Monday, June 14, 2010


I received a comment today on another post on the blog which suggested that I shouldn't get hysterical over the crops and animals dying in Tennessee and the possible connection to the blowout in the Gulf. Firstly, I would like to assure my kind reader that I'm not getting hysterical. Emotions like that always seem so pointless. What's done is done in the Gulf and all we can do now is pray and prepare as best we can.

But prepare for what?

You see, that's the million dollar question and one that I just don't see being addressed either by government or in the media. What are the potential effects of this? I think that if we are to be honest, the Gulf is a dead zone for decades. Best case scenario is that they might, and it's a long shot, get this shut down in a few months. A few months, maybe. Do you really think that the Gulf will still be a viable and productive life supporting environment after all the oil and other chemicals are pumped in for a few more months?

So I think that we have to accept the fact that we may have a toxic sewage dump over 600,000 square miles large. We have to accept the fact that fishing and recreation are over. Most of the economic activity that supports the cities surrounding the Gulf will cease. Even the oil industry may have to downsize with our President creating moratoriums on drilling that are already sending the rigs to other countries.

So we'll have millions more people added to the unemployment roles at a time when those roles are overflowing.

The environmental impacts are the great unknown, though. Will the chemicals filling the Gulf be caught up in the rain and dropped inland? Will the oil make it into the Gulf Stream and move across the Atlantic? If it does, will the oil alter the Gulf Stream in a way that changes the weather patterns in Europe, causing a mini ice age?

The person that commented also pointed out that we've had the volcano in Iceland spewing ash and chemicals for months now without any major ill effects. And he/she's right. The thing is, we've just been lucky. Iceland has had eruptions that have caused major environmental and weather disruptions, even being blamed as one of the causes of the French Revolution.

From Greg Neale at The Guardian:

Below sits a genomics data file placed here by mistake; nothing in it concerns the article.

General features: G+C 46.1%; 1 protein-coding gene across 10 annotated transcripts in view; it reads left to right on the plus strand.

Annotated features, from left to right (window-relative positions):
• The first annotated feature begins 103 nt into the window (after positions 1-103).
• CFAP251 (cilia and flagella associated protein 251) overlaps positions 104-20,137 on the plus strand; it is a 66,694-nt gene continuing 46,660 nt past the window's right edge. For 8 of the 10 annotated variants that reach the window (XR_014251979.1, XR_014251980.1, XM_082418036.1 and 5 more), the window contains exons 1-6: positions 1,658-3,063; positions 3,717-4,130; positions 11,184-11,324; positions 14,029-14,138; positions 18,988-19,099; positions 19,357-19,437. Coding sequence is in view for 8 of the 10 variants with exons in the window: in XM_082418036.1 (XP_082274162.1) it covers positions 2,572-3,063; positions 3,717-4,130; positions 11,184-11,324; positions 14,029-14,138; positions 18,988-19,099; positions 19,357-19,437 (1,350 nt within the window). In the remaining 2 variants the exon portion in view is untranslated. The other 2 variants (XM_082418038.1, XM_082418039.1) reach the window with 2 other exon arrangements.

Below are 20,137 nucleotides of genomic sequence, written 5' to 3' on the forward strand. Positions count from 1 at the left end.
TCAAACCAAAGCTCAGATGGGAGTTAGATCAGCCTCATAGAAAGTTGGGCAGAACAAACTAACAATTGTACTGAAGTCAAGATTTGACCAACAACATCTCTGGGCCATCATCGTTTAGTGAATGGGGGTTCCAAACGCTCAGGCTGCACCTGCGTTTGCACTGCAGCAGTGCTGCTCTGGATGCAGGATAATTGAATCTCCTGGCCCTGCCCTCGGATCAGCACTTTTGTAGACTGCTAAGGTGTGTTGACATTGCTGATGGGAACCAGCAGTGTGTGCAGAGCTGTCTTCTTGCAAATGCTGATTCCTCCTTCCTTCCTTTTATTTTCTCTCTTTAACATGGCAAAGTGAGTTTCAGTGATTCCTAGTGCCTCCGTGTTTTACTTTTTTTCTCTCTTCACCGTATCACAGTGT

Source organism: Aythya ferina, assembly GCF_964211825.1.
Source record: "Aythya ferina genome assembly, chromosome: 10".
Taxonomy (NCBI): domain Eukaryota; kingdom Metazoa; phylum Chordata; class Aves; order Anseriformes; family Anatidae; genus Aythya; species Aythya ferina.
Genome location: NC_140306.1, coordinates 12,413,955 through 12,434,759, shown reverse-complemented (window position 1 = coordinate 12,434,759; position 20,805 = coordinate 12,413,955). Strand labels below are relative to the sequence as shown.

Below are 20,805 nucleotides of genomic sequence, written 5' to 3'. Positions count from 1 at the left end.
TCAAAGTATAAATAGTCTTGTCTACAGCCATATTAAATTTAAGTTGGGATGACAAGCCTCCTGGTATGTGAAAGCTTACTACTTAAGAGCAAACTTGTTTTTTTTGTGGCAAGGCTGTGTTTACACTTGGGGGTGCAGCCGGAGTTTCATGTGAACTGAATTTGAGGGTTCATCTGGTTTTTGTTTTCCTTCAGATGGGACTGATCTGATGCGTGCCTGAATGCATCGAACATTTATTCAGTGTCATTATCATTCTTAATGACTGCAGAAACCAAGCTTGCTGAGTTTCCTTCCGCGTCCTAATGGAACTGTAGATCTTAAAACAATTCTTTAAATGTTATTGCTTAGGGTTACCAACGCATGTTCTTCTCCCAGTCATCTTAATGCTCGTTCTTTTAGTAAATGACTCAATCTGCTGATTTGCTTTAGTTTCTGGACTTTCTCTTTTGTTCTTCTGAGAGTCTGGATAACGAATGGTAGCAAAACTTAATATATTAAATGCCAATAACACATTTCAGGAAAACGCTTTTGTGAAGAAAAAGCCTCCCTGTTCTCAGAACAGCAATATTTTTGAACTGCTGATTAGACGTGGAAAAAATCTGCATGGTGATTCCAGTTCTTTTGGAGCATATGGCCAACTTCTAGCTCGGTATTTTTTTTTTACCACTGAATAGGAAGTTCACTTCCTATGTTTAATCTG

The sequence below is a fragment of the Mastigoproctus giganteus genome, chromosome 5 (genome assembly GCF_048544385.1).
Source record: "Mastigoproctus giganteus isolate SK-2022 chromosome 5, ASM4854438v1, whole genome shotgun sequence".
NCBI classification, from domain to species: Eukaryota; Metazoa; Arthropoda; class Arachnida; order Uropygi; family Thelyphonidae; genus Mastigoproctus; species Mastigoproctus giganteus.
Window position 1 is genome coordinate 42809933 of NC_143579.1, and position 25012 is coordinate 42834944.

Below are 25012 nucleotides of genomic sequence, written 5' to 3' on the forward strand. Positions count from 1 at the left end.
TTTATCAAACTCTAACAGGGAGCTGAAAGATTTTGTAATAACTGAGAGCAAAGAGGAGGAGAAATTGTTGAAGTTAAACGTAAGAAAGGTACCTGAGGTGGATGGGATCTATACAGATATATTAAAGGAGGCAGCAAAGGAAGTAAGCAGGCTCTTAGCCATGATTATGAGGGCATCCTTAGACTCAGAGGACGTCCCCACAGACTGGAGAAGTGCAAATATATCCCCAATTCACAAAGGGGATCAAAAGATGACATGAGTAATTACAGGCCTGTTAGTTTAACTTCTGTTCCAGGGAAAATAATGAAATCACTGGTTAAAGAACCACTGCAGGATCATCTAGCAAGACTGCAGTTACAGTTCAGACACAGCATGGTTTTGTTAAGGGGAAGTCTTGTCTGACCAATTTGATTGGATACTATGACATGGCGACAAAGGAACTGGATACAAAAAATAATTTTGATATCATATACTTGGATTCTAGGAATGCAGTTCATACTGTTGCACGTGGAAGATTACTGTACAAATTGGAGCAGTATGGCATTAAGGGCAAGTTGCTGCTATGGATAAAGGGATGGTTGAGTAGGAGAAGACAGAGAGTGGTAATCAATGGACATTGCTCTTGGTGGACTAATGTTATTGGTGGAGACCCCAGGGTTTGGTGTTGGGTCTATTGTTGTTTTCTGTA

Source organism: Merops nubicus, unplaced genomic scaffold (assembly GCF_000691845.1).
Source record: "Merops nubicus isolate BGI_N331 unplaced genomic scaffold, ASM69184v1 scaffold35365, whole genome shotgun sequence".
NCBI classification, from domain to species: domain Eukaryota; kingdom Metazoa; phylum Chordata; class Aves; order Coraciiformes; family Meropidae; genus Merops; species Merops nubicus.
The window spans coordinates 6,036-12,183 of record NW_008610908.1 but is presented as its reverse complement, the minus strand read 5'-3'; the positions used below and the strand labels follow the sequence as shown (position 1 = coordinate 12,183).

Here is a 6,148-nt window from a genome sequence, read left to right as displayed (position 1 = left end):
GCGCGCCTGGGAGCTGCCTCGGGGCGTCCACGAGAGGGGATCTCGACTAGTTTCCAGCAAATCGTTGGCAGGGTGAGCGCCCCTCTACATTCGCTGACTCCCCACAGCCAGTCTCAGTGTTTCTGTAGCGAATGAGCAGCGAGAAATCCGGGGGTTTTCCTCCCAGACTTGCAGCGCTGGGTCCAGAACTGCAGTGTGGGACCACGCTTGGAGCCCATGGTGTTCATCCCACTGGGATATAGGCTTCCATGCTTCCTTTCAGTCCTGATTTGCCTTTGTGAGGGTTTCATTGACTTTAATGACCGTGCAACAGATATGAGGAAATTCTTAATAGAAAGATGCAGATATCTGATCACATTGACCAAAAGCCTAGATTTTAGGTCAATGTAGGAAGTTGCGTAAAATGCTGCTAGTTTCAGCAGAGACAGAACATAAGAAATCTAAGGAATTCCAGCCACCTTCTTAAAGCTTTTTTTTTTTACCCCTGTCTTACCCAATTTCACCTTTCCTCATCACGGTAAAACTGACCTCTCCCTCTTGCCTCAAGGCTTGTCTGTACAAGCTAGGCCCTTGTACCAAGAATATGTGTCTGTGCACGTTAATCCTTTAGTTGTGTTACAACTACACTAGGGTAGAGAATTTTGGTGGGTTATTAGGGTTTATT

"Just over 200 years ago an Icelandic volcano erupted with catastrophic consequences for weather, agriculture and transport across the northern hemisphere – and helped trigger the French revolution.

The Laki volcanic fissure in southern Iceland erupted over an eight-month period from 8 June 1783 to February 1784, spewing lava and poisonous gases that devastated the island's agriculture, killing much of the livestock. It is estimated that perhapsa quarter of Iceland's population died through the ensuing famine.

Then, as now, there were more wide-ranging impacts. In Norway, the Netherlands, the British Isles, France, Germany, Italy, Spain, in North America and even Egypt, the Laki eruption had its consequences, as the haze of dust and sulphur particles thrown up by the volcano was carried over much of the northern hemisphere.

Ships moored up in many ports, effectively fogbound. Crops were affected as the fall-out from the continuing eruption coincided with an abnormally hot summer. A clergyman, the Rev Sir John Cullum, wrote to the Royal Society that barley crops "became brown and withered … as did the leaves of the oats; the rye had the appearance of being mildewed".

The British naturalist Gilbert White described that summer in his classic Natural History of Selborne as "an amazing and portentous one … the peculiar haze, or smokey fog, that prevailed for many weeks in this island, and in every part of Europe, and even beyond its limits, was a most extraordinary appearance, unlike anything known within the memory of man.

"The sun, at noon, looked as blank as a clouded moon, and shed a rust-coloured ferruginous light on the ground, and floors of rooms; but was particularly lurid and blood-coloured at rising and setting. At the same time the heat was so intense that butchers' meat could hardly be eaten on the day after it was killed; and the flies swarmed so in the lanes and hedges that they rendered the horses half frantic … the country people began to look with a superstitious awe, at the red, louring aspect of the sun."

Across the Atlantic, Benjamin Franklin wrote of "a constant fog over all Europe, and a great part of North America".

The disruption to weather patterns meant the ensuing winter was unusually harsh, with consequent spring flooding claiming more lives. In America the Mississippi reportedly froze at New Orleans.

The eruption is now thought to have disrupted the Asian monsoon cycle, prompting famine in Egypt. Environmental historians have also pointed to the disruption caused to the economies of northern Europe, where food poverty was a major factor in the build-up to the French revolution of 1789."

I don't think that it's hysterical or crazy to ask what is coming. Are the crops and birds dying in Tennessee because of the blowout? I don't know. I do know that it's a possibility and something that I think we will see happen as the hurricane season begins and the storms roll up out of the Gulf and into the heartland. As Americans and as responsible people we need to ask the questions and try to find solutions now while we have the time because time is growing short. The oil is flowing and there is no certain end in sight.

Everything has changed.

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